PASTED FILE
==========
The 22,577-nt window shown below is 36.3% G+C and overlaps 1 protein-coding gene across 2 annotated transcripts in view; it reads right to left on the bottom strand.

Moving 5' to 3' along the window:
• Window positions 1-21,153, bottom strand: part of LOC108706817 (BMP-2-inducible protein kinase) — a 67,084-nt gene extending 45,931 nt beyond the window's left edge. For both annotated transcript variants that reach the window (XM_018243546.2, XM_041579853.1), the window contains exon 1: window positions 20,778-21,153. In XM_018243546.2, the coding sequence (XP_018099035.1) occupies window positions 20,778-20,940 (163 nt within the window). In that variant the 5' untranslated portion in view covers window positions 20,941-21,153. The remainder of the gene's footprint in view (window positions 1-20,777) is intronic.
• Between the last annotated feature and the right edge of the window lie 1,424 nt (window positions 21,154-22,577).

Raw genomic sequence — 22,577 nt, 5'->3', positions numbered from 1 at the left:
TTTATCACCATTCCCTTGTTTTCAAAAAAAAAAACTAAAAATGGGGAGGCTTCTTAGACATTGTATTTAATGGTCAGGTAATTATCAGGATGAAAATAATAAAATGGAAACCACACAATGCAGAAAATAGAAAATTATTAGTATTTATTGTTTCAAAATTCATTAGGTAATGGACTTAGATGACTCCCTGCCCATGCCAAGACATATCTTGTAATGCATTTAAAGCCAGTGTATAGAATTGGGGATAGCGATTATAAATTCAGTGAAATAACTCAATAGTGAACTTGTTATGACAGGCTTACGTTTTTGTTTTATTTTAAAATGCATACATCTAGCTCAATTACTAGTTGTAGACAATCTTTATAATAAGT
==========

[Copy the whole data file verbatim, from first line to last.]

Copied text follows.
The 22,577-nt window shown below is 36.3% G+C and overlaps 1 protein-coding gene across 2 annotated transcripts in view; it reads right to left on the bottom strand.

Moving 5' to 3' along the window:
• Window positions 1-21,153, bottom strand: part of LOC108706817 (BMP-2-inducible protein kinase) — a 67,084-nt gene extending 45,931 nt beyond the window's left edge. For both annotated transcript variants that reach the window (XM_018243546.2, XM_041579853.1), the window contains exon 1: window positions 20,778-21,153. In XM_018243546.2, the coding sequence (XP_018099035.1) occupies window positions 20,778-20,940 (163 nt within the window). In that variant the 5' untranslated portion in view covers window positions 20,941-21,153. The remainder of the gene's footprint in view (window positions 1-20,777) is intronic.
• Between the last annotated feature and the right edge of the window lie 1,424 nt (window positions 21,154-22,577).

Raw genomic sequence — 22,577 nt, 5'->3', positions numbered from 1 at the left:
TTTATCACCATTCCCTTGTTTTCAAAAAAAAAAACTAAAAATGGGGAGGCTTCTTAGACATTGTATTTAATGGTCAGGTAATTATCAGGATGAAAATAATAAAATGGAAACCACACAATGCAGAAAATAGAAAATTATTAGTATTTATTGTTTCAAAATTCATTAGGTAATGGACTTAGATGACTCCCTGCCCATGCCAAGACATATCTTGTAATGCATTTAAAGCCAGTGTATAGAATTGGGGATAGCGATTATAAATTCAGTGAAATAACTCAATAGTGAACTTGTTATGACAGGCTTACGTTTTTGTTTTATTTTAAAATGCATACATCTAGCTCAATTACTAGTTGTAGACAATCTTTATAATAAGT